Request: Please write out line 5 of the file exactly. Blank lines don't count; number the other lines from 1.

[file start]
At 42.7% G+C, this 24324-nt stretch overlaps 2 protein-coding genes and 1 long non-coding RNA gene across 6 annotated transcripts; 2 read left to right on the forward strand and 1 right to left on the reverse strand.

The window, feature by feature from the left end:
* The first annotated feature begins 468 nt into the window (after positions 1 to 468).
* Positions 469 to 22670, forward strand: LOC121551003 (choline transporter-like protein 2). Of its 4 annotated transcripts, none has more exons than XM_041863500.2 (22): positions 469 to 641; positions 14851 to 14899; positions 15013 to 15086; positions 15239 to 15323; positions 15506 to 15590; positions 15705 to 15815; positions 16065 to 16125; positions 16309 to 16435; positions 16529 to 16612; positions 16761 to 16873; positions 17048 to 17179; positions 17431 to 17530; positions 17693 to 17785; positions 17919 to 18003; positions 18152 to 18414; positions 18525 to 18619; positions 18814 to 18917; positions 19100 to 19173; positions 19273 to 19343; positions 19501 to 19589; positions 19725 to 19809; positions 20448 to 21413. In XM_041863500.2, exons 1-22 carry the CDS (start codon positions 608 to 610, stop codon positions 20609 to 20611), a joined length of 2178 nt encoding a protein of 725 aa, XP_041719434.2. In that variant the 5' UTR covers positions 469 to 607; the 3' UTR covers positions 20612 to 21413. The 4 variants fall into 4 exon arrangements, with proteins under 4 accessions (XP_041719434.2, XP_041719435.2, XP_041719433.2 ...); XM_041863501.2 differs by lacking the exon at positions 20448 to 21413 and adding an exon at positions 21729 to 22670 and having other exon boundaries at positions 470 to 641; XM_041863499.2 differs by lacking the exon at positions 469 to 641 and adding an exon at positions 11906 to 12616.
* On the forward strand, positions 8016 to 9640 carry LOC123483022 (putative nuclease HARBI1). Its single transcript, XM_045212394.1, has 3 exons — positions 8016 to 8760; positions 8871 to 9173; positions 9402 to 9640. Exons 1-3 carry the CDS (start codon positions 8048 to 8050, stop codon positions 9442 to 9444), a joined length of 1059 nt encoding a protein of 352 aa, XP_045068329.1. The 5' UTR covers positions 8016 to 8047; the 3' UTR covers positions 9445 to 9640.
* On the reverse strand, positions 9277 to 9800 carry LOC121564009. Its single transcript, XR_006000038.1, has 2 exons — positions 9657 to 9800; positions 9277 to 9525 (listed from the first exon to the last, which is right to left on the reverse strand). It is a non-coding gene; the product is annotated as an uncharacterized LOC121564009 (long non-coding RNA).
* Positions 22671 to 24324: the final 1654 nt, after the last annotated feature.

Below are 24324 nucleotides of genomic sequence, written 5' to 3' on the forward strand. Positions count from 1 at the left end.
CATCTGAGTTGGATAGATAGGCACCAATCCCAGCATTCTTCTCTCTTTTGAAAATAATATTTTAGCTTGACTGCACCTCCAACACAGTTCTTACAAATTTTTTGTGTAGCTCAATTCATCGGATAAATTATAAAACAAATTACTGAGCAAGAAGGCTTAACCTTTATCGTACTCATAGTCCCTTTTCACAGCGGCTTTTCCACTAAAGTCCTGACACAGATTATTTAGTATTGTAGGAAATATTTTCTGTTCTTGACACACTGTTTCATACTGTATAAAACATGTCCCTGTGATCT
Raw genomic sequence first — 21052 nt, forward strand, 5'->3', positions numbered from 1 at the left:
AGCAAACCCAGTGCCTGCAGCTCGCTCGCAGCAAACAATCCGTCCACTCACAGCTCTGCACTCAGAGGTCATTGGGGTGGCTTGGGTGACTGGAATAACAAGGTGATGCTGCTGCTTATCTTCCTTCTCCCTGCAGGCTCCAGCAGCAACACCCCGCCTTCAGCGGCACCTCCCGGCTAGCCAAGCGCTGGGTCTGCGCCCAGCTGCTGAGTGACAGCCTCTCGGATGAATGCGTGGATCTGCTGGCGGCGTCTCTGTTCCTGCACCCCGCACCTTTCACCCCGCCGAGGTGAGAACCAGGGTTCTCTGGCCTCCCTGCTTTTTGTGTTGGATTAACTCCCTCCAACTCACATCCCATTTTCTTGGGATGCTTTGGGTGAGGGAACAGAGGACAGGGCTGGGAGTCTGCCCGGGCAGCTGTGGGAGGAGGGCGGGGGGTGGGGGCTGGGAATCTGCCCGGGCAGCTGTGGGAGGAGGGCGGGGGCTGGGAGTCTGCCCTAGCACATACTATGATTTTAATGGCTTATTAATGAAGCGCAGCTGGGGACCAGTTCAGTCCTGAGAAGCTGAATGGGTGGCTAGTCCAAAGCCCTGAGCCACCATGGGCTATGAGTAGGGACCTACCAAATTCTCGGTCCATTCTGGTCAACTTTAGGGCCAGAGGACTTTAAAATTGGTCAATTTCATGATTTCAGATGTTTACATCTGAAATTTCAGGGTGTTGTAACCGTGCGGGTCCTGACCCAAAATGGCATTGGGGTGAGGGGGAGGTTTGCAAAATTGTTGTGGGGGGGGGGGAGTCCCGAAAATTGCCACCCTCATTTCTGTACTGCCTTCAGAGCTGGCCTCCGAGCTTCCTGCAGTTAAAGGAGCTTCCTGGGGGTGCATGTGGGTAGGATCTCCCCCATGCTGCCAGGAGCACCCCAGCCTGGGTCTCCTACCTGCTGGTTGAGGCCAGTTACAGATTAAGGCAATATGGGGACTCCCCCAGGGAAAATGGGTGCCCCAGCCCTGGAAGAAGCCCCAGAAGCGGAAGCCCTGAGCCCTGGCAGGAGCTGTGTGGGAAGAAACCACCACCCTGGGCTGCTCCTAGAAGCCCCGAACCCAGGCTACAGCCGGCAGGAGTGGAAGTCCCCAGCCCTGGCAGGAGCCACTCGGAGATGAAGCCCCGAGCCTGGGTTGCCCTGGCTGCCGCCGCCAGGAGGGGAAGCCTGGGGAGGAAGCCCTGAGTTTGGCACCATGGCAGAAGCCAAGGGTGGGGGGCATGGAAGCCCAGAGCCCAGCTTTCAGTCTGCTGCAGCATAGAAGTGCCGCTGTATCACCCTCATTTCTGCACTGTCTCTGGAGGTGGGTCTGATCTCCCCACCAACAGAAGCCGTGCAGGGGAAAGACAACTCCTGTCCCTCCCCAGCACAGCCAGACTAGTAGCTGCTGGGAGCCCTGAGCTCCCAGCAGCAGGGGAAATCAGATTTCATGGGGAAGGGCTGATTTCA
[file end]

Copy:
* On the forward strand, positions 8016 to 9640 carry LOC123483022 (putative nuclease HARBI1). Its single transcript, XM_045212394.1, has 3 exons — positions 8016 to 8760; positions 8871 to 9173; positions 9402 to 9640. Exons 1-3 carry the CDS (start codon positions 8048 to 8050, stop codon positions 9442 to 9444), a joined length of 1059 nt encoding a protein of 352 aa, XP_045068329.1. The 5' UTR covers positions 8016 to 8047; the 3' UTR covers positions 9445 to 9640.